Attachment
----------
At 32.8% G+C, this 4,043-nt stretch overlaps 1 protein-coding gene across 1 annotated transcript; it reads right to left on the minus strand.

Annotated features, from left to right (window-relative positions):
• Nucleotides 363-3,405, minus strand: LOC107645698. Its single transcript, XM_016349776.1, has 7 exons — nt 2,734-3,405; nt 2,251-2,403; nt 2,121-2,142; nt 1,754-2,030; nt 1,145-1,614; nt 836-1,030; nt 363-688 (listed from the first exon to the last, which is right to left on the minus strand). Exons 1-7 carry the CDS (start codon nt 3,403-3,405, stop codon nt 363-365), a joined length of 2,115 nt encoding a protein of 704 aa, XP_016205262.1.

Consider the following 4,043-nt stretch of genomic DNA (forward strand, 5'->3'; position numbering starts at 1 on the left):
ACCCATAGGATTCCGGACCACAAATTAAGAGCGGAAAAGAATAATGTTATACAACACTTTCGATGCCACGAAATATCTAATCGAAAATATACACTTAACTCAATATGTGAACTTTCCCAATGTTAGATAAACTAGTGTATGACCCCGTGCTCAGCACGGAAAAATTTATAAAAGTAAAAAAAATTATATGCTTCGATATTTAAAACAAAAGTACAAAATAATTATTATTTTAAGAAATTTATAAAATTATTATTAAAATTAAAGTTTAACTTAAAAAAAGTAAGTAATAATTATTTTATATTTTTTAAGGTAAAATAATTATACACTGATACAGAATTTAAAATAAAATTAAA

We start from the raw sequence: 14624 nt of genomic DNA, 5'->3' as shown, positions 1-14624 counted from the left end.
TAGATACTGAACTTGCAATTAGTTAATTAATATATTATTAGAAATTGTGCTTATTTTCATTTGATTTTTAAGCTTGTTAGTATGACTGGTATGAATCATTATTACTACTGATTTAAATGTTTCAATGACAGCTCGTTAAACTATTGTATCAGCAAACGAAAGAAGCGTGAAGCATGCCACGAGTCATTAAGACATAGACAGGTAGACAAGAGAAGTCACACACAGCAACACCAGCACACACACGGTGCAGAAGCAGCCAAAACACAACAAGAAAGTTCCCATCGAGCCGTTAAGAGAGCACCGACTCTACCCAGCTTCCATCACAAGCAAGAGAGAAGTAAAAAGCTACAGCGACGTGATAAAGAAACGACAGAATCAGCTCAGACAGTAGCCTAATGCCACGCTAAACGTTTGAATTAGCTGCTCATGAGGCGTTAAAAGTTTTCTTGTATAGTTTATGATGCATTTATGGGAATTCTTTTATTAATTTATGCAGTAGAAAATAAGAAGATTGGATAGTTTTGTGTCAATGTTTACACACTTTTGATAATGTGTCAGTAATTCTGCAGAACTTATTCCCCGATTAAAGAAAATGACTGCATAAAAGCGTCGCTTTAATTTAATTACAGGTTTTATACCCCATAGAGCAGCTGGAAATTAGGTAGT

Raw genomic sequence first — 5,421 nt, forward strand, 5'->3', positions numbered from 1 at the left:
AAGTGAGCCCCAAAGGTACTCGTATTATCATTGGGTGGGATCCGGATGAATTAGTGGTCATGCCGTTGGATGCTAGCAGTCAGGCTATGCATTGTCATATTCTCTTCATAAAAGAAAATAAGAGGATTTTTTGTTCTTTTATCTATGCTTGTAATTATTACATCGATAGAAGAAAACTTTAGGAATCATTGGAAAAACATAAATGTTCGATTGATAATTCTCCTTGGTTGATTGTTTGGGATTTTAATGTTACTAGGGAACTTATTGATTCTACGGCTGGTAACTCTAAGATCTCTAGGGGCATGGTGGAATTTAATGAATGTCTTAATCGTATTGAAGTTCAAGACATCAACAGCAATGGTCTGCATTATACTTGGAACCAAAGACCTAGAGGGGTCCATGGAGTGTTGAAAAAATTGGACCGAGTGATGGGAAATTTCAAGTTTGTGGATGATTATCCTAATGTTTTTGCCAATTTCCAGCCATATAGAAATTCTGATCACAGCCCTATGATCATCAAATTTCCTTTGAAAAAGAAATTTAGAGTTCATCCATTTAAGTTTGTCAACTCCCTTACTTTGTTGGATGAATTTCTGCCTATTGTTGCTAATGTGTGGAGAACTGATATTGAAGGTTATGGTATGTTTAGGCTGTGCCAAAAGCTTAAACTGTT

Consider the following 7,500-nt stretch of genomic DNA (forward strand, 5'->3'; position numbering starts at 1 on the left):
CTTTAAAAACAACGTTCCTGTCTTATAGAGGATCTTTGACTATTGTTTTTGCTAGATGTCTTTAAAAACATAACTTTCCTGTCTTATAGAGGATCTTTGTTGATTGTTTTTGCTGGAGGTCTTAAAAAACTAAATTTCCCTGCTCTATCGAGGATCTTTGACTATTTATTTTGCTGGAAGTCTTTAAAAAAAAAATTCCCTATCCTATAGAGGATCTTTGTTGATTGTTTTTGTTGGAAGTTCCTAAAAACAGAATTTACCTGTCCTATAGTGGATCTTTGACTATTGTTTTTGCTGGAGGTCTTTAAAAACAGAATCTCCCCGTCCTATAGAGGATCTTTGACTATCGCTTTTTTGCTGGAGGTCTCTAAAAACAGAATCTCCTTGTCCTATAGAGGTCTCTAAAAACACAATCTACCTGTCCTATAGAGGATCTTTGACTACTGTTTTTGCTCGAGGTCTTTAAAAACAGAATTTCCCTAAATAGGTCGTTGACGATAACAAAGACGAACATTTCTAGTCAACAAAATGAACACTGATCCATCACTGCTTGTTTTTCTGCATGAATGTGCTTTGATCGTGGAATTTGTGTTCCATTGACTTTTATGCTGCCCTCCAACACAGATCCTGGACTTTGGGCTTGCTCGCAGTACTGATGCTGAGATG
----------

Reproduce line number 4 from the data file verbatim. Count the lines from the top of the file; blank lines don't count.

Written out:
Consider the following 4,043-nt stretch of genomic DNA (forward strand, 5'->3'; position numbering starts at 1 on the left):